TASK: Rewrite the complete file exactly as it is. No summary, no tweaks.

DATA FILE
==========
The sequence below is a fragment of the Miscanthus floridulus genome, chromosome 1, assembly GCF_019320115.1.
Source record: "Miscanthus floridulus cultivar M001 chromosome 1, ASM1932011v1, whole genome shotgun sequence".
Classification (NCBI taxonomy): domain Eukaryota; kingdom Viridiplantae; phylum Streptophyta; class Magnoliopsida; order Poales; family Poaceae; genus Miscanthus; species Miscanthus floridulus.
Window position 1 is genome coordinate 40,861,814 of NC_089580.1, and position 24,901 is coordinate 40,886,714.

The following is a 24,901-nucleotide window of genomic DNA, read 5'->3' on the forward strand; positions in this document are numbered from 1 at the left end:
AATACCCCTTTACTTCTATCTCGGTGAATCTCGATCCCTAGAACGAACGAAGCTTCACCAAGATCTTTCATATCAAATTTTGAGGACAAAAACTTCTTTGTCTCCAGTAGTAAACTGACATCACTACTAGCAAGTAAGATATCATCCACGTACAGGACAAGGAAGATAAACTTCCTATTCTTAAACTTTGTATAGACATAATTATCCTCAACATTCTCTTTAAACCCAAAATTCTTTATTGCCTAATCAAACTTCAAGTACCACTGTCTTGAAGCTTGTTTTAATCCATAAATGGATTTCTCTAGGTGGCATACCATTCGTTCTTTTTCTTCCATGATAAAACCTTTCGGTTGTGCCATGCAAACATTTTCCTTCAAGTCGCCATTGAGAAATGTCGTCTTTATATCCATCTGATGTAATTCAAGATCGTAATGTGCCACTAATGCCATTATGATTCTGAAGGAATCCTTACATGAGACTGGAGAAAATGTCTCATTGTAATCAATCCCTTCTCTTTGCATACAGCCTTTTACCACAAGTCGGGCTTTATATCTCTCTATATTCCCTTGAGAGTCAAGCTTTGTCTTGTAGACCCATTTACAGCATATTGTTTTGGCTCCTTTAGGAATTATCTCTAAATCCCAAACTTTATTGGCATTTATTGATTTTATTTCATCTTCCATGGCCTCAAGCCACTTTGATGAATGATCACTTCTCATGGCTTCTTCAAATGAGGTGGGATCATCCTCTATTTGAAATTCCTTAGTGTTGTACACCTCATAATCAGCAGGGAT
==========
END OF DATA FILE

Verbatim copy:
The sequence below is a fragment of the Miscanthus floridulus genome, chromosome 1, assembly GCF_019320115.1.
Source record: "Miscanthus floridulus cultivar M001 chromosome 1, ASM1932011v1, whole genome shotgun sequence".
Classification (NCBI taxonomy): domain Eukaryota; kingdom Viridiplantae; phylum Streptophyta; class Magnoliopsida; order Poales; family Poaceae; genus Miscanthus; species Miscanthus floridulus.
Window position 1 is genome coordinate 40,861,814 of NC_089580.1, and position 24,901 is coordinate 40,886,714.

The following is a 24,901-nucleotide window of genomic DNA, read 5'->3' on the forward strand; positions in this document are numbered from 1 at the left end:
AATACCCCTTTACTTCTATCTCGGTGAATCTCGATCCCTAGAACGAACGAAGCTTCACCAAGATCTTTCATATCAAATTTTGAGGACAAAAACTTCTTTGTCTCCAGTAGTAAACTGACATCACTACTAGCAAGTAAGATATCATCCACGTACAGGACAAGGAAGATAAACTTCCTATTCTTAAACTTTGTATAGACATAATTATCCTCAACATTCTCTTTAAACCCAAAATTCTTTATTGCCTAATCAAACTTCAAGTACCACTGTCTTGAAGCTTGTTTTAATCCATAAATGGATTTCTCTAGGTGGCATACCATTCGTTCTTTTTCTTCCATGATAAAACCTTTCGGTTGTGCCATGCAAACATTTTCCTTCAAGTCGCCATTGAGAAATGTCGTCTTTATATCCATCTGATGTAATTCAAGATCGTAATGTGCCACTAATGCCATTATGATTCTGAAGGAATCCTTACATGAGACTGGAGAAAATGTCTCATTGTAATCAATCCCTTCTCTTTGCATACAGCCTTTTACCACAAGTCGGGCTTTATATCTCTCTATATTCCCTTGAGAGTCAAGCTTTGTCTTGTAGACCCATTTACAGCATATTGTTTTGGCTCCTTTAGGAATTATCTCTAAATCCCAAACTTTATTGGCATTTATTGATTTTATTTCATCTTCCATGGCCTCAAGCCACTTTGATGAATGATCACTTCTCATGGCTTCTTCAAATGAGGTGGGATCATCCTCTATTTGAAATTCCTTAGTGTTGTACACCTCATAATCAGCAGGGAT